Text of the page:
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show listings: plays
Tango Masculino


April 11, 2002

May 4, 2002

Mon, Thu - Sat at 8pm; Sun at 3:30pm

2 hours, 10 minutes


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Miguel Belmonte, Stephen Cabral, Roberto Cambeiro, Samantha Clarke, Angel Comas, Ivan Davila, Mickey Goldhaber, Maureen Griffin, Antonio Marquez, JoHary Ramos, Gustavo Santamarina, Karen Stanion, Paul Taylor

Clint Jefferies
Jeffery Corrick
Paul L. Johnson
Sam Sommer
Cindy Shumsey
Tom Claypool
Kymberli Morris
Kate Swan
Parys LeBron

Tango Masculino is a new play with music by Clint Jefferies. Set in Buenos Aires, Argentina, at the turn of the 20th century, it tells the story of the lunfardo--a class of street toughs and hustlers who control the thriving black market in the city. The play focuses on the confrontation between Rosendo, a rogue who uses sex to demonstrate his power, and Jorge, a young man with no money and family who seeks Rosendo out as a mentor. As Jorge's lust for domination grows, Rosendo's silent need to surrender control increases, with intense results.

nytheatre.com review
by Martin Denton · April 22, 2002

Tango Masculino, the new play by Clint Jefferies, brings us into a world not often explored by American audiences (or authors). We're on the patio of a bordello in the Porteño district of Buenos Aires, Argentina, at the turn of the 20th century. Here, a savvy, self-confident woman known simply as La Madre runs a house populated by prostitutes, bouncers, and street toughs. Among the denizens to whom Jefferies introduces us are a pair of whores, Sophia and Julia; a female impersonator ("La Marica") named Manon and his/her drug-addicted beau Lorenzo; and the cold-hearted, handsome hustler Rosendo, who controls the streets in this neighborhood and takes what he wants from Sophia and others who fear and desire him.

Into this odd community comes a young man named Jorge, who has left his home to tough it out in the city. What he wants above all is to be like his idol, Rosendo, and he quickly manages to get the older man to hire him as a sort of apprentice. Their relationship takes on sexual overtones, and eventually the two become lovers. But in Rosendo's world, a man who loves men isn't a real man. The tension between Rosendo's homophobic beliefs and his genuine feelings for Jorge ultimately lead to tragedy.

As I said, this is not run-of-the-mill fare. On the one hand, Tango Masculino is an engaging romantic drama of the kind for which Jefferies and Wings Theatre have become well-known, featuring a compelling gay-themed love story (two, actually, if you count the secondary tale of Lorenzo and Manon), plenty of intrigue and suspense, and a fair amount of shirtlessness by the leading characters. The action is supplemented by several songs that comment on the events of the play, performed by a pair of cantores who are accompanied by musicians on keyboard, violin, guitar, and bandoneon.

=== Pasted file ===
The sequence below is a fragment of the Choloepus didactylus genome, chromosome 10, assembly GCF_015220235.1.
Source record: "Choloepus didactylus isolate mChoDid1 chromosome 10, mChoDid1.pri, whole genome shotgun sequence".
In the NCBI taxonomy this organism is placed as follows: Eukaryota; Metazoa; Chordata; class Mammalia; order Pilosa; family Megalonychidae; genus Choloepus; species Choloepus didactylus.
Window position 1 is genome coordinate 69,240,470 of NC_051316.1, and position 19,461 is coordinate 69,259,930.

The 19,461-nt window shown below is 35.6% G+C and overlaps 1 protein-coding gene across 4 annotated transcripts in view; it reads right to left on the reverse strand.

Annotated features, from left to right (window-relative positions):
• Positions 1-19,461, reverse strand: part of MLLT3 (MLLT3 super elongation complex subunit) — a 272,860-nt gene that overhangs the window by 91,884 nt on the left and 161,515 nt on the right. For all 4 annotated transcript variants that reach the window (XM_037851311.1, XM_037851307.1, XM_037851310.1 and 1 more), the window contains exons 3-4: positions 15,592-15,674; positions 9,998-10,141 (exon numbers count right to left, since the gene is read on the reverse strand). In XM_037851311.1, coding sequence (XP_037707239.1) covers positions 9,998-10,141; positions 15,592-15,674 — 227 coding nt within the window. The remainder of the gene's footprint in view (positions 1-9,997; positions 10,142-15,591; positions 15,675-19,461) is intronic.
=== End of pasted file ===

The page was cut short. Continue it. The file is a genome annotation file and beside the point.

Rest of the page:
On the other hand, though, Tango Masculino looks, rather surprisingly, at issues of gender and sexuality that one hopes have been settled long ago. What are we to make of Rosendo and Jorge's sexual politics, in which homosexuality equals femininity equals weakness? Jefferies implies a similar direct relationship, at least in the minds of his characters, between power/strength and assumption of roles in the sex act itself. Love seems far removed from sex for these men, despite the fact that Jefferies apparently wants to believe that some kind of affection exists between them. The psychology gets a little strange here, to say the least.

Nevertheless, Tango Masculino is interesting and entertaining. The production, directed by Jeffery Corrick, is quite fine; the quality of work at Wings keeps on getting better and better every time I pay them a visit. Ivan Davila conveys all the contradictions of the sexy, conflicted anti-hero Rosendo, while JoHary Ramos is impressive as Jorge, showing us his progression from naiveté to assured manhood. Among the supporting players, outstanding work is turned in by Mickey Goldhaber as La Madre, Karen Stanion as the not-so-flighty prostitute Sophia, Roberto Cambeiro as the tragic Lorenzo, and Paul Taylor as the always self-possessed Manon.